JavaScript Array Contains

Javascript objects are really nice, but sometimes they are missing some useful little functions/methods. The example above is with Arrays. It's really nice to know whether or not an item is contained within your array. Well you can write a function that takes the array and the item you're checking for, but it's much cleaner to add the contains( item ) method to the Array object.

Extending JavaScript Arrays

/**
 * Array.prototype.[method name] allows you to define/overwrite an objects method
 * needle is the item you are searching for
 * this is a special variable that refers to "this" instance of an Array.
 * returns true if needle is in the array, and false otherwise
 */
Array.prototype.contains = function ( needle ) {
   for (i in this) {
       if (this[i] == needle) return true;
   }
   return false;
}

Usage

// Now you can do things like:
var x = Array();
if (x.contains('foo')) {
   // do something special
}

Comments

  1. User Avatar
    V1
    Permalink to comment#

    I suggest making it more strict,

    if (this[i] == needle) return true;

    to:

    if (this[i] === needle) return true;

    for example, 1 is the same as true. Unless you do ===

  2. User Avatar
    Alex
    Permalink to comment#

    Thank you V1, you’re absolutely right. That should definitely be a ===.

  3. User Avatar
    James
    Permalink to comment#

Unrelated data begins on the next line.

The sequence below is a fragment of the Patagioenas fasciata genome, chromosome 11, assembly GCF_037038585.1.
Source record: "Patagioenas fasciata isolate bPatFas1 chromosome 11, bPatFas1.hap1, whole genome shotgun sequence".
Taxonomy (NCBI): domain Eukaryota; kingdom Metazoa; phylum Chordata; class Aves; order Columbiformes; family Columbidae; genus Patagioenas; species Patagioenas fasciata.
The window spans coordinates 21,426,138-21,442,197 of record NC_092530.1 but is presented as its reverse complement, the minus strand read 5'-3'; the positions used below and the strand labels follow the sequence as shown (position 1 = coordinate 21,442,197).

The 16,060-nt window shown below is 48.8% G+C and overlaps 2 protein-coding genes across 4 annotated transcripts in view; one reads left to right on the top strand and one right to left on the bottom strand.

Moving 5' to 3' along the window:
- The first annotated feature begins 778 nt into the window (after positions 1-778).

“i” should be declared locally (by using a var statement). Currently you’re setting it as a global variable. Also, you shouldn’t be using the “for(i in something)” construct for arrays. Instead use a traditional for or while loop; they’re much quicker.

  4. User Avatar
    Jhuni
    Permalink to comment#

    Here is how I would write it, coming in at a mere 83 kb minified:

    var contains = function( arr, value ) {
    
    	var i = 0, len = arr.length;
    
    	while( i < len && arr[i] != value ) {
    
    		i++;
    
    	}
    
    	return i != len;
    
    };
  5. User Avatar
    einstein
    Permalink to comment#

    Thank you, It really worked.

  6. User Avatar
    David Chambers
    Permalink to comment#

    Nicer still would be to write it like this:

    function contains(arr, value) {
        var i = arr.length;
        while (i--) {
            if (arr[i] === value) return true;
        }
        return false;
    }
  7. User Avatar
    John Doe
    Permalink to comment#

    /**
    * is_array
    *
    * @param mixed input
    * @return bol
    */

    function is_array(obj) {
    if (obj.constructor.toString().indexOf(‘Array’) == -1) {
    return false;
    }
    return true;
    }

    /**
    * contains
    *
    * @param mixed input
    * @param string value
    * @return bol
    */

    function contains(input, value) {
    if (!is_array(input)) {
    if (input.indexOf(value) != -1) {
    return true;
    }
    }
    else {
    var i = input.length;
    while (i–) {
    if (input[i] === value) {
    return true;
    }
    }
    }
    return false;
    }

  8. User Avatar
    watermelonbunny

    I rather to follow the lines of the String’s indexOf method.